One more post about the kiddos and then I promise, it’s right back to brilliantly scathing commentary on fundamentalism. Okay, fine, it’s back to somewhat grouchy and disapproving commentary on fundamentalism.
It seems that we are in a good place with J and his school. Thankfully, he has a wonderful and caring teacher who wants to see J be successful as much as we do. I was amazed by some of the things she said to me today, particularly in regard to helping kids feel like they are making progress rather than always punishing the negative.
One reason we have been able to work through these tough issues is that I feel it is my duty as a parent to keep our son from being in the middle between his teacher and us. We’re not on opposite sides. We all want the same things. J and his classmates have the right to an education, and it isn’t fair for one child to lose out for the sake of the rest, nor for the rest to be disrupted for the sake of the one. I believe it is the responsibility of both parents and teachers to form an alliance in order to ensure a positive learning environment.
I have taken this approach with homeschooling as well. From the time we began homeschooling four years ago, I went into it with the mentality that it was important for us to work with the local district in order that our children’s needs be best met. Although it is not required by law to use them, I created J’s and now S’s IHIP (basically a homeschool learning plan) based on the school district’s forms. I found the forms to be helpful not only for keeping in touch but for my own record-keeping and lesson plans.
The evidence of how well that worked came when J went to school. School personnel were impressed with how well we communicated and J’s first teacher said he was well prepared to enter the classroom, in more ways than mere academics. We had instilled in J a love for learning which carried over into his time at public school. We are on a similar path with S, though she learns very differently than her brother.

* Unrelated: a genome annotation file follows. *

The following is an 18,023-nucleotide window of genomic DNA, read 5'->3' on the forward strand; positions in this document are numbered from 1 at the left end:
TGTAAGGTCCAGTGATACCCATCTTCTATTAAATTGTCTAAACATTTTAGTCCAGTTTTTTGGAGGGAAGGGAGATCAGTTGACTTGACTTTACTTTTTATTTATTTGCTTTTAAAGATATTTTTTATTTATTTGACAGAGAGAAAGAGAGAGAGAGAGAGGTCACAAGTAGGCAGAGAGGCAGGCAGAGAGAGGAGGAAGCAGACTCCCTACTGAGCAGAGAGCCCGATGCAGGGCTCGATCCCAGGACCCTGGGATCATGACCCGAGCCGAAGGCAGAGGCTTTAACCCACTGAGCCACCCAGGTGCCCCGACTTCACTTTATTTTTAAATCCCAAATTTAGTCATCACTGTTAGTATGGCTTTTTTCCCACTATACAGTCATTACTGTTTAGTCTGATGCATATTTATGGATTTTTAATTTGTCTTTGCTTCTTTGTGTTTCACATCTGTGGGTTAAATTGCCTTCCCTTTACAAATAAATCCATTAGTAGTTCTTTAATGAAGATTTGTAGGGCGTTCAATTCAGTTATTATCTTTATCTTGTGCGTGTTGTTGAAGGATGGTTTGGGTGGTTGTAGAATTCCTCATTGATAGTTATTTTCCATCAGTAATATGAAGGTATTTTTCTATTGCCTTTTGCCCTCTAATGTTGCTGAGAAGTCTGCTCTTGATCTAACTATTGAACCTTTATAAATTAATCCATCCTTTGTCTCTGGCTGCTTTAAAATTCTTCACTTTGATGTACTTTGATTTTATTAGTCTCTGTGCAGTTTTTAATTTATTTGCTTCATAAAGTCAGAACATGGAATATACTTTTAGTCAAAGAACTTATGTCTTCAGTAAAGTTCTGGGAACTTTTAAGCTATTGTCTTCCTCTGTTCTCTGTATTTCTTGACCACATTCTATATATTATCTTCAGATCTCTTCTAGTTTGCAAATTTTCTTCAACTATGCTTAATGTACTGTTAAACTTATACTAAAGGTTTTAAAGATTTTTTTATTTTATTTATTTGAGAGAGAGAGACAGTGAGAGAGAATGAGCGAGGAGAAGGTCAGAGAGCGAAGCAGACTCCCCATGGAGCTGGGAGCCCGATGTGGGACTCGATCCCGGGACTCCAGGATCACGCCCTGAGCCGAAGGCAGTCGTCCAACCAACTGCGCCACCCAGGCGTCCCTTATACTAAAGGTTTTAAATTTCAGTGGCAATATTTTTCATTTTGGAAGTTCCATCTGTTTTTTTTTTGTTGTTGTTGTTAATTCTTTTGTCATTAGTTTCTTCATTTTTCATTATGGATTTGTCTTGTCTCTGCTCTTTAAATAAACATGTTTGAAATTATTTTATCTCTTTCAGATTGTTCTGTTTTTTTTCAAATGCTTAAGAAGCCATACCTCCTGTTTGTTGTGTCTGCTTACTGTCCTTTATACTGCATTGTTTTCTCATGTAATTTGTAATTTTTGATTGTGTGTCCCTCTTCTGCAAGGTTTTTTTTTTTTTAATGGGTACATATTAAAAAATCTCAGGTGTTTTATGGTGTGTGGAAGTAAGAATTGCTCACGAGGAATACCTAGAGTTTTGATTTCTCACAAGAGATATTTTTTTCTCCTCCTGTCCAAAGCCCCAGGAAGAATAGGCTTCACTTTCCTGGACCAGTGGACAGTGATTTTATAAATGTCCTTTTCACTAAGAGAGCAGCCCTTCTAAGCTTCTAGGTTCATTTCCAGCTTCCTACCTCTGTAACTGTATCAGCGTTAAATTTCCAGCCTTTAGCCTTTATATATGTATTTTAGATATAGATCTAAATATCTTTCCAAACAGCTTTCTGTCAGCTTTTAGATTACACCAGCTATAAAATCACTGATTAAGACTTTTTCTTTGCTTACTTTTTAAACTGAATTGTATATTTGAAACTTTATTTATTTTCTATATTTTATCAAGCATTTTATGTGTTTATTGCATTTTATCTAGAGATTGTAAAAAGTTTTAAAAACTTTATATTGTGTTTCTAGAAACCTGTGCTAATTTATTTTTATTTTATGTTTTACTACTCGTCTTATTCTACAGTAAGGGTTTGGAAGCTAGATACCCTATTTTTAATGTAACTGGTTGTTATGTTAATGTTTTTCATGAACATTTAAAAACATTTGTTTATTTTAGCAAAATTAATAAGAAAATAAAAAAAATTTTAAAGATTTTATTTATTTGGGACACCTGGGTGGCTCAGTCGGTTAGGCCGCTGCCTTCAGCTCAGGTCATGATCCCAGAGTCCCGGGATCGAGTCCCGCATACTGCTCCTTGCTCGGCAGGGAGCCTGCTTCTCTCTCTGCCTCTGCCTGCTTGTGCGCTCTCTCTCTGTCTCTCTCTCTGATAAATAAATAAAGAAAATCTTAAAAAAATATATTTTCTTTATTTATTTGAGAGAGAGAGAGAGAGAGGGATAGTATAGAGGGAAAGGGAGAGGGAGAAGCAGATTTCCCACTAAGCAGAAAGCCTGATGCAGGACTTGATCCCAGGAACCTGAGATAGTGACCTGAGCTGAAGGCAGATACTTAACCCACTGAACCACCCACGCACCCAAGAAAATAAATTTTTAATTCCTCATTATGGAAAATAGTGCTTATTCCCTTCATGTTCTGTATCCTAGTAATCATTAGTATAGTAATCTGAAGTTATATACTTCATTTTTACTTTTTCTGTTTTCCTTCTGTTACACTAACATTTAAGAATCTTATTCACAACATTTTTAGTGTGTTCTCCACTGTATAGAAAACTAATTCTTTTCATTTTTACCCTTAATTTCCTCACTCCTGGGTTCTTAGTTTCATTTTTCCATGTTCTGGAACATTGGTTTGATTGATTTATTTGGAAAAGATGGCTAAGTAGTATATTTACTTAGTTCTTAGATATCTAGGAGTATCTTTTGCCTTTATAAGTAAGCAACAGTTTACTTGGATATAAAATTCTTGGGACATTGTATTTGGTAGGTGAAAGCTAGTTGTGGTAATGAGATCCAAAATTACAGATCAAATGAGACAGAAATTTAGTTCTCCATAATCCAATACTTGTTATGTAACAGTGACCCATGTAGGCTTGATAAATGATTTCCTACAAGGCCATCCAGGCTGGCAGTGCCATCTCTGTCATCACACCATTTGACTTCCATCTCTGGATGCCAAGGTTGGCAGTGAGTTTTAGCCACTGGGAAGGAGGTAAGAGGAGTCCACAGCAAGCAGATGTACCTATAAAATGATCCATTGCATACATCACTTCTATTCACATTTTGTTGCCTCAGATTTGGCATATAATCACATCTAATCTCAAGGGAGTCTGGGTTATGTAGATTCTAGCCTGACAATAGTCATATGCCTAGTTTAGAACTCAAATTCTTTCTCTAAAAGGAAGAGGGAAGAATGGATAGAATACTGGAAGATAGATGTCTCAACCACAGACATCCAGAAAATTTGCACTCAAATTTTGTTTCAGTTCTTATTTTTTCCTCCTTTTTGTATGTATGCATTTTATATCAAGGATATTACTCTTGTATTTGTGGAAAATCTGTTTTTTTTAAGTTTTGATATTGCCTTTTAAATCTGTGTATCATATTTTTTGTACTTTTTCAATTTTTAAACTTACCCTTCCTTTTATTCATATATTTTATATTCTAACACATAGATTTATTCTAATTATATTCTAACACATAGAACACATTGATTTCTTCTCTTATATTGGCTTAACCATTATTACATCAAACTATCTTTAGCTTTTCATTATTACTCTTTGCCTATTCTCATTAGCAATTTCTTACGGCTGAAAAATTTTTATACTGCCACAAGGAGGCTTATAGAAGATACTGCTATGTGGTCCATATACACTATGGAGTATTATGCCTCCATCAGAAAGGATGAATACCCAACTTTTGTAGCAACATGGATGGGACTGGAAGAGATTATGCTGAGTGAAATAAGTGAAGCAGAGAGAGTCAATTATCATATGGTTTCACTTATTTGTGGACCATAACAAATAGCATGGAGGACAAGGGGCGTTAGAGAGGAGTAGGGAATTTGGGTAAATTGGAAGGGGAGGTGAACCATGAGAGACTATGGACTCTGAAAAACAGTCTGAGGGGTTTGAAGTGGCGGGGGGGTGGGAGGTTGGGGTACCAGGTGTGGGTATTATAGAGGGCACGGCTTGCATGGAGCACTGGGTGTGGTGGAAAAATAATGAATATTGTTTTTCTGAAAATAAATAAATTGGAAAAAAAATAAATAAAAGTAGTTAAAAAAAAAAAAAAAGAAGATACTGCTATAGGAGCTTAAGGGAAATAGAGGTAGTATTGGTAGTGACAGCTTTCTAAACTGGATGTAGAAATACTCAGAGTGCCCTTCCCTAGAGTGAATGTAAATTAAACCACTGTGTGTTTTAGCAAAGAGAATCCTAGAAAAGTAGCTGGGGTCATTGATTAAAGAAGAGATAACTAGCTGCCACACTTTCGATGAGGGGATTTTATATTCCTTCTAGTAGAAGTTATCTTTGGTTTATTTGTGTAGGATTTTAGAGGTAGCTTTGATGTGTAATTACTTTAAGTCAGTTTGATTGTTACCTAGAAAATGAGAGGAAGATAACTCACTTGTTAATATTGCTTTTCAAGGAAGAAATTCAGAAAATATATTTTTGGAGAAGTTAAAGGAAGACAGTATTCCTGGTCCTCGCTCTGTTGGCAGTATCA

Unfortunately, although this has been the approach that worked best for our family, I’ve faced a good measure of criticism. The vast majority of homeschooling parents have told me that I provided the district with too much information, that I would “ruin” it for others because the school would expect more from them, that I was making too much work for myself, that it’s us against the evil public school world. Nothing I said in our defense made any impression. And once J was in school, I was actively shunned by some families I had known when the kids were younger. Never mind that S is still learning at home, I had become a traitor to the cause.
The thing is, I don’t think it has much to do with homeschooling. There are some people who simply view life as a series of battles. The nuclear family is seen as an army or two, three, four, or more, and the enemy is anything on which they declare war: Public school, teaching methods, mainstream physicians, food, religion (or lack thereof). It’s not even a matter of fighting injustice. For example, take the hostility over public school. It’s usually about the belief that one’s own children are being harmed or neglected in some way. It’s rarely about the need for reform within the schools that would improve things for everyone, such as smaller classes, higher quality food, and adequate resources.
We’ve chosen to see things differently. We believe that if we support the teachers and the other staff, they will go to bat for us. So far, that’s been proven true time and again. As we work together to help sort out what needs to happen with J, we’re all keeping open minds throughout the process. My husband and I have a great support network of family and friends. It’s our job as parents to let J’s teacher know that we want to be a team in creating the best possible school experience we can for everyone.
It may not work out perfectly every time, in every situation, for every family. I don’t want to paint a rosy picture or imply that if you just do all the right things, magic will happen. Sometimes, needs are not met and changes must be made. Sometimes there are real battles to fight. But if every detail and every aspect of life is a battle, how can one ever hope to come home from the war?